* The application, at the maximum number of homes, would not reduce the level of service standards in the comprehensive plan. Roadways, water, sewer and irrigation have capacity to support the additional maximum of 771 single-family homes.

* Redevelopment would remove the designation of blight from the site and enhance this portion for the city CRA."

* The project would not diminish nearby property values but likely would increase the values of nearby residences, most of which are older homes.

* While the city has an abundance of "rooftops," "Cape Coral has very few master-planned subdivisions that provide open space or recreational amenities."

* It's infill development with services already in place. Existing infrastructure will either be improved by the project or will not be impacted.

And key:

* Staff found "that the SF future land use and designation is compatible and consistent with the surrounding residential community..."

This combination of history - yes, history, from pre-closure to present- and staff findings point to a "yes" vote to those who pull emotion from the equation: Cape Coral City Council should vote to transmit the land use change to the state.

And if not?

Well, as we stated earlier, our heart is with the parks proponents - we just don't want to be the ones asking the public to buck up.

However, any nay-sayers on Council holding fast to "parks" as the land designation should and acknowledge purchase is the only other viable option.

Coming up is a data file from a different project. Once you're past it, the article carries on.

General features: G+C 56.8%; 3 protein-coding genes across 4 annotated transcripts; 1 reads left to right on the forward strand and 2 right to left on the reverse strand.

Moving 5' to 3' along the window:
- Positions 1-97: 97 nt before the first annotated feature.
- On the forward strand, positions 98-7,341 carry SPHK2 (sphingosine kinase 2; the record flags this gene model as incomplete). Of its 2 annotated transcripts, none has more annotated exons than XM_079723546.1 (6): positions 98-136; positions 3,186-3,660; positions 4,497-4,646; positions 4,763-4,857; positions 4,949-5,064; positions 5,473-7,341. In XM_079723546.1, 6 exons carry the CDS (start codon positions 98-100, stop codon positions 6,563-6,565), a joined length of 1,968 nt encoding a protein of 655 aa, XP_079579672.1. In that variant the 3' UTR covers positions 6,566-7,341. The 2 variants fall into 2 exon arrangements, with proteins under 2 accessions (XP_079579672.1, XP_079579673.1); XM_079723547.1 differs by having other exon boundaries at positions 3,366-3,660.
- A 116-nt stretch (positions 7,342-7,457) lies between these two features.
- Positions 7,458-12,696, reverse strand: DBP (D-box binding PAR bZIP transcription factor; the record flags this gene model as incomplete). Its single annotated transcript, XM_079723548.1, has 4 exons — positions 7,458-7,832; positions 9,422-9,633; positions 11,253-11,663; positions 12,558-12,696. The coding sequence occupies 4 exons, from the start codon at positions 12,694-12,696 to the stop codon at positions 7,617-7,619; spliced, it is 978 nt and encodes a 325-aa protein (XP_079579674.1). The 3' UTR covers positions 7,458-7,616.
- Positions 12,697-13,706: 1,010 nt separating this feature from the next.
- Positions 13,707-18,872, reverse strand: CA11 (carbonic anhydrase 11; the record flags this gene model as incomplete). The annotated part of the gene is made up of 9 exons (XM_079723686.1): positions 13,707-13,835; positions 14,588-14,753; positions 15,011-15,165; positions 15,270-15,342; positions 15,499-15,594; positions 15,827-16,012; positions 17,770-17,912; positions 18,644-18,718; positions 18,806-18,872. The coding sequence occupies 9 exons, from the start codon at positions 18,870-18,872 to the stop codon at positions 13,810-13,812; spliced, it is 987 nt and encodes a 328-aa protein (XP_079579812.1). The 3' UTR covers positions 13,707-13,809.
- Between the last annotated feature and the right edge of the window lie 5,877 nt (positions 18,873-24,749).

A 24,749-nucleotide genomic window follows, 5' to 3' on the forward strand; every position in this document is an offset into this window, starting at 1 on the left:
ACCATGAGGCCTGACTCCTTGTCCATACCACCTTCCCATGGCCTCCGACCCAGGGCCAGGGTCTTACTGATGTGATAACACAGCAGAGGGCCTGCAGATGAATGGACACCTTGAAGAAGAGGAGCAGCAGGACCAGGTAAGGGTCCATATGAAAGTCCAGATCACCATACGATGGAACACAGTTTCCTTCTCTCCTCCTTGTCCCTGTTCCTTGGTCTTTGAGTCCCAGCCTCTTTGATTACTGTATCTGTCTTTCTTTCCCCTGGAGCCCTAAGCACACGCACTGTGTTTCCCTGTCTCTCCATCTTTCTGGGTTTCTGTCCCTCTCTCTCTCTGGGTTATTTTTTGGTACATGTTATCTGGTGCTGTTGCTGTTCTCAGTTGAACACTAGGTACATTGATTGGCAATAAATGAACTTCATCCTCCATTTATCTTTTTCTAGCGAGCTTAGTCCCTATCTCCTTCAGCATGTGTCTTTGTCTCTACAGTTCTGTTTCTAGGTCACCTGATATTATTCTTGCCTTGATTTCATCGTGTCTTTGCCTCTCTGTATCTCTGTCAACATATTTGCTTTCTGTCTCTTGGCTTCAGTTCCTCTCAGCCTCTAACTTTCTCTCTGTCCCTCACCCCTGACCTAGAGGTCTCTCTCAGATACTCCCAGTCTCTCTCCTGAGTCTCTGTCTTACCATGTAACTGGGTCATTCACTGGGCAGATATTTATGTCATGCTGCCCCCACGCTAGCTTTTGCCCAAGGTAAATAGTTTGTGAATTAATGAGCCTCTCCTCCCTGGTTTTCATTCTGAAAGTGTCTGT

Forget land preservation superheroes, a 20/20 windfall, CRA TIFF funds or magic-money grants - park supporters, environmental groups and the city itself has had 11 years to tap those sources. If those funds were there Council wouldn't be facing the decision it needs to make Monday.

Tell Cape taxpayers - all of them - 1) that the property should be a park and they need to come up with the willing buyer price D.R. Horton contracted to pay to make that happen, 2) that they need to dig deeper for the remediation costs to make the site developable as such and 3) then deeper again to build that park that's not only good for "future generations" but those of us paying for it today who won't benefit one whit from an inaccessible greenbelt dubbed "blight."

Be honest: It means a tax increase and a multi-year increase at that, starting next budget year if Council is not also budgeting legal fees for the certain challenge to follow a "no" vote.

The time has come to commit.

Choose one. Emotion? Or fact-based logic?

Call us cold-hearted but we urge logic every time.

-Breeze editorial